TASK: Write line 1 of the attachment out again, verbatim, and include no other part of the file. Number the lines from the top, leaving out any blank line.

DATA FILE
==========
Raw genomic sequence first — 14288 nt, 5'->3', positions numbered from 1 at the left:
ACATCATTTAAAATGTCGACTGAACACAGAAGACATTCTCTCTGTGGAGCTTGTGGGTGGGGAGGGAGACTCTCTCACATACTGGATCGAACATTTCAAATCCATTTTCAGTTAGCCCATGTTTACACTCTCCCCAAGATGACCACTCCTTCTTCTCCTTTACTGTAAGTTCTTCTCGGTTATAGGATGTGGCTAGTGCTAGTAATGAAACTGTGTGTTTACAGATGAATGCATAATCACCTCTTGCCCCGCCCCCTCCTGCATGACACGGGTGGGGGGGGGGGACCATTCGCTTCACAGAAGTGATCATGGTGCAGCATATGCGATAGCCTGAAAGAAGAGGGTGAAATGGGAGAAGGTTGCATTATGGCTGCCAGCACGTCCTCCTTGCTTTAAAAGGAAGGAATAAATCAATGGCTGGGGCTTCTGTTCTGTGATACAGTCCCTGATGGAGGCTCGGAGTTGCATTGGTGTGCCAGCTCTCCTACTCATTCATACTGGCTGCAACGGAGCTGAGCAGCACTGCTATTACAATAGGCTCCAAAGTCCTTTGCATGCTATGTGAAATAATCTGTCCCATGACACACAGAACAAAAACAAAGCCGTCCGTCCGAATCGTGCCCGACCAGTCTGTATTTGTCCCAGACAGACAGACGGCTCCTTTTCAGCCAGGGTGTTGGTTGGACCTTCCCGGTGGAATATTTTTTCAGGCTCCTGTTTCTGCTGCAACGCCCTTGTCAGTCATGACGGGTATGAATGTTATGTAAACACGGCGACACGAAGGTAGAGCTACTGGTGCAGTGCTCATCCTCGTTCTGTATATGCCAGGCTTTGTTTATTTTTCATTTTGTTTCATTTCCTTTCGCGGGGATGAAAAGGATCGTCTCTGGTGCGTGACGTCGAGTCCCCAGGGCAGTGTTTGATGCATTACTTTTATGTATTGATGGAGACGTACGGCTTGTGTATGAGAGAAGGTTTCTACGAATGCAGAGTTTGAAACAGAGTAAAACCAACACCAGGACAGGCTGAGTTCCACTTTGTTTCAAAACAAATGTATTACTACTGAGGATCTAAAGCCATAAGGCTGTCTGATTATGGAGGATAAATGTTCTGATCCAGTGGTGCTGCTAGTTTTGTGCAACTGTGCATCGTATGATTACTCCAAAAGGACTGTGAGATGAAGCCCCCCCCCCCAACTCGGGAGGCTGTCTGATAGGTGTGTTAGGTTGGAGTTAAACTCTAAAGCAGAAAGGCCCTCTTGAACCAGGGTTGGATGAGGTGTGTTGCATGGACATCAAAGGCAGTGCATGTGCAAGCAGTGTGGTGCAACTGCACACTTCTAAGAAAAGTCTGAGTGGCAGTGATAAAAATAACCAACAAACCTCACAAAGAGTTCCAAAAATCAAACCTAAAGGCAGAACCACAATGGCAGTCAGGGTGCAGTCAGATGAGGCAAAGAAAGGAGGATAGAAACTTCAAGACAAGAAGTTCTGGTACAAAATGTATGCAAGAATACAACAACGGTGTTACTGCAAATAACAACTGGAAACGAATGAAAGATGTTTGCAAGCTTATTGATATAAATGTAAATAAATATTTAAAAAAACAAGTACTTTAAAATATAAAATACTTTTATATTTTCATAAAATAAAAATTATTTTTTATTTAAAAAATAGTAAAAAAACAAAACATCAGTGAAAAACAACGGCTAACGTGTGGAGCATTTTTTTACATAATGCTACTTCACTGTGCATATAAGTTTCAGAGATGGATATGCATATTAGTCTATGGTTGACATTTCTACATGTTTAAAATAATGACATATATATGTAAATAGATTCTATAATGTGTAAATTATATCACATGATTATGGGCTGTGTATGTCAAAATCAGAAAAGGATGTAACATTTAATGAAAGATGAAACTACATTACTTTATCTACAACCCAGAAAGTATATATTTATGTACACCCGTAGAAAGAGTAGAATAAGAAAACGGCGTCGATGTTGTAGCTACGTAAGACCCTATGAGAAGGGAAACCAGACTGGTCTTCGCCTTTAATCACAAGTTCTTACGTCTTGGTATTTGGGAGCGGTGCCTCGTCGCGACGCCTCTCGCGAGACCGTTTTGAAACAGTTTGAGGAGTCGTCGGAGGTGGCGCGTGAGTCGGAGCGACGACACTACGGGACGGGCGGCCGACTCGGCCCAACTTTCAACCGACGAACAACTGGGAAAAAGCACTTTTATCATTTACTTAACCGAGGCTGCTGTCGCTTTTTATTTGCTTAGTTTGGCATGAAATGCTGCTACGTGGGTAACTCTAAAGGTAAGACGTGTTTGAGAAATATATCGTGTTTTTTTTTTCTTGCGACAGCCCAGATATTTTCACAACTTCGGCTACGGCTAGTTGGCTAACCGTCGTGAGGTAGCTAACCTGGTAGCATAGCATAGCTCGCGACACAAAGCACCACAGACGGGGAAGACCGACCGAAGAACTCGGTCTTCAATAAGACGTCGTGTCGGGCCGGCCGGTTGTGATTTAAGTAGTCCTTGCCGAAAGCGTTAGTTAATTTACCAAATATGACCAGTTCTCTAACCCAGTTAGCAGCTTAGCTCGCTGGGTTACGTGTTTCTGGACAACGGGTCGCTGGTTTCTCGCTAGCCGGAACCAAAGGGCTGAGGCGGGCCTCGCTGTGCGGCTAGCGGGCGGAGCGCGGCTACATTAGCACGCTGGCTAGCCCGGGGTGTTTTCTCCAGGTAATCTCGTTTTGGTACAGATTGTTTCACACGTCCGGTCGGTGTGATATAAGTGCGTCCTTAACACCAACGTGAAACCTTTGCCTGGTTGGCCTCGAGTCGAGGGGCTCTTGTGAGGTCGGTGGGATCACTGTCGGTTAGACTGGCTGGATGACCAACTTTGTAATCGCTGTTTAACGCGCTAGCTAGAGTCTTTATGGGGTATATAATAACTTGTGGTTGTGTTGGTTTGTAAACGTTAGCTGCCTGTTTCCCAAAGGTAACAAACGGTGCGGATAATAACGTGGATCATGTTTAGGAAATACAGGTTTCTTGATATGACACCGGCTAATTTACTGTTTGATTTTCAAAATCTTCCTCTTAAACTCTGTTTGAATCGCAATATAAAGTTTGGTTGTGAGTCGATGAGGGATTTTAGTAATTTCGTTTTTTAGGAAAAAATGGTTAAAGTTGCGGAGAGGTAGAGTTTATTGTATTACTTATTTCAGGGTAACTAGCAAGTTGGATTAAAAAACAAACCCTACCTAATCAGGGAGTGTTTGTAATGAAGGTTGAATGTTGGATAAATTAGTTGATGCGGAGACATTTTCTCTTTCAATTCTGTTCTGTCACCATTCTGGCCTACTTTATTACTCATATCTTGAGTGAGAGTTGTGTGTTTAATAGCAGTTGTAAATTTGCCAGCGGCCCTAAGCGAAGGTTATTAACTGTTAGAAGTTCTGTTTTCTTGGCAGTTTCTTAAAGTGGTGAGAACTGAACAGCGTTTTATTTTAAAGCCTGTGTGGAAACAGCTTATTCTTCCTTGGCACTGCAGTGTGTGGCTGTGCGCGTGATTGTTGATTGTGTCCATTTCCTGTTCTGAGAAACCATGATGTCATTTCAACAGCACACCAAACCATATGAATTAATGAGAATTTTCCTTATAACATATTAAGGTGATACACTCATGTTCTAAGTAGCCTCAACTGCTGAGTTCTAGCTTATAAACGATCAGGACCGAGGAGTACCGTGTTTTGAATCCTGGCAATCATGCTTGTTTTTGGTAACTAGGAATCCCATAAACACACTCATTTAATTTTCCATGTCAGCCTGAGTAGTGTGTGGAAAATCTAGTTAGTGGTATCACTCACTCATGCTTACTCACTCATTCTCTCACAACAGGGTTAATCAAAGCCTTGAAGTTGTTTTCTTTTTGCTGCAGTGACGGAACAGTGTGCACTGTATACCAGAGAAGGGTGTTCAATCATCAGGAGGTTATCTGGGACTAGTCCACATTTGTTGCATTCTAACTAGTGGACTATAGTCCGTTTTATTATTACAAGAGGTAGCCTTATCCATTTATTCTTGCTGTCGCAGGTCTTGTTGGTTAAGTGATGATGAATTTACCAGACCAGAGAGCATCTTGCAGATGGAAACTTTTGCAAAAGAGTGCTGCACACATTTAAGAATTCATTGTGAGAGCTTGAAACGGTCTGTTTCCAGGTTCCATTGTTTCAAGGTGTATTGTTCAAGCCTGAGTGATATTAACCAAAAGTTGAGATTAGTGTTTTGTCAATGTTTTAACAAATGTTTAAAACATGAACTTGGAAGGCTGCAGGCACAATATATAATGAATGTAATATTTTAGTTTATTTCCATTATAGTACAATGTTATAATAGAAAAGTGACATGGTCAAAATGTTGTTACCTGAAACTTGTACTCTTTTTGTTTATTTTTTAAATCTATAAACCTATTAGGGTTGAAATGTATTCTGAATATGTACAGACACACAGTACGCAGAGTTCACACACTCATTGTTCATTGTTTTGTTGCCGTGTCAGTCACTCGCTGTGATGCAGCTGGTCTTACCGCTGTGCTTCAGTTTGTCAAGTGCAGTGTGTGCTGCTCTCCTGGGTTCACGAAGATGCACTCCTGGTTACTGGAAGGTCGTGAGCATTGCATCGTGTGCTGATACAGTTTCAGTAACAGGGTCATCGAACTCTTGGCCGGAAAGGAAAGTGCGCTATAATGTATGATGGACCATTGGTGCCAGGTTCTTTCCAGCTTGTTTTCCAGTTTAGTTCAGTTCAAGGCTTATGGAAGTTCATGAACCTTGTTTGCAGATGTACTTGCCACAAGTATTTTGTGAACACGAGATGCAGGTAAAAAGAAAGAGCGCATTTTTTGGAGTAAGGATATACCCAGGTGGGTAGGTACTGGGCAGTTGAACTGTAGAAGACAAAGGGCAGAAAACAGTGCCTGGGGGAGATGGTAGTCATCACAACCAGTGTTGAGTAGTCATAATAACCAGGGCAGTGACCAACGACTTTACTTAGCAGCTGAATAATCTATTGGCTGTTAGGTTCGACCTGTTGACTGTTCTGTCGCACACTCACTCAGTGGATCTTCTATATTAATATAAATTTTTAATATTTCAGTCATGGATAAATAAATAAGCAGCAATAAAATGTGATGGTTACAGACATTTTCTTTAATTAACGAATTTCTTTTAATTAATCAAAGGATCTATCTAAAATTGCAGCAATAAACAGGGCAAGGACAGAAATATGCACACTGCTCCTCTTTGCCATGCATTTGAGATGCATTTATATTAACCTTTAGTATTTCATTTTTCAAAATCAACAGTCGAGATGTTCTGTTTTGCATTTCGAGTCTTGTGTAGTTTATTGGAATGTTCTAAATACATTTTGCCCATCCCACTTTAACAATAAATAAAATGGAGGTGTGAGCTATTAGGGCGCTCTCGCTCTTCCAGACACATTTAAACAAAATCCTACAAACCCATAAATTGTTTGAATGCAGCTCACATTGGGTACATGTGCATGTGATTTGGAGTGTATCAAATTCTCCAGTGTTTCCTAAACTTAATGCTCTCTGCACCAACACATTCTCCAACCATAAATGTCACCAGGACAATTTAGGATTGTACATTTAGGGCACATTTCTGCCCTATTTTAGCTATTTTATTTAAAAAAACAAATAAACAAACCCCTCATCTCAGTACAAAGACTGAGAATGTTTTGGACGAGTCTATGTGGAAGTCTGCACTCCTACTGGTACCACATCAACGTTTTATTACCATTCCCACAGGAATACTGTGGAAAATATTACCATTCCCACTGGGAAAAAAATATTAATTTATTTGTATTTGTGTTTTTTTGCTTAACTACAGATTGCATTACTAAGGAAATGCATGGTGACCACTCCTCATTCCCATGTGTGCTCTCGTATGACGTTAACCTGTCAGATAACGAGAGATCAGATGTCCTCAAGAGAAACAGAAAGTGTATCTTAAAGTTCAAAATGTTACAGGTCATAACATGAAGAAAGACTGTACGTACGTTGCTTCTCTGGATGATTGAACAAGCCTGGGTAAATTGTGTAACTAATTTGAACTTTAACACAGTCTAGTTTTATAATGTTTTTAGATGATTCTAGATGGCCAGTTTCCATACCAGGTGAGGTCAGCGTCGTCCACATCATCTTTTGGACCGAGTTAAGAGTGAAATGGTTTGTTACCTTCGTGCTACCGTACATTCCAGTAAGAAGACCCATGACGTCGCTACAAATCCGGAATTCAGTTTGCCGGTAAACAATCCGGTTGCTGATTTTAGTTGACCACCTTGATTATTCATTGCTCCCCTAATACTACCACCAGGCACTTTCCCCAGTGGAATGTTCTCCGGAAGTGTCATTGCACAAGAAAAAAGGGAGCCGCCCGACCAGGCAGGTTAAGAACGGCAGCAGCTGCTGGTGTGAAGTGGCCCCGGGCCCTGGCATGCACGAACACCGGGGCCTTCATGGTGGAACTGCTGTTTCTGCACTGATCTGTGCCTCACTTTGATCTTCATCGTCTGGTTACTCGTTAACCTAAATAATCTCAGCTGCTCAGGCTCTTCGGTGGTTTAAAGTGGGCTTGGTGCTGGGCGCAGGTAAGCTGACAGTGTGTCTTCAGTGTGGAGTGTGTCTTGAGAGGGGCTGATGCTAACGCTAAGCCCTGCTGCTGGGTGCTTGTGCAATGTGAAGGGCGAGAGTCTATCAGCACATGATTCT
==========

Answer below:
Raw genomic sequence first — 14288 nt, 5'->3', positions numbered from 1 at the left: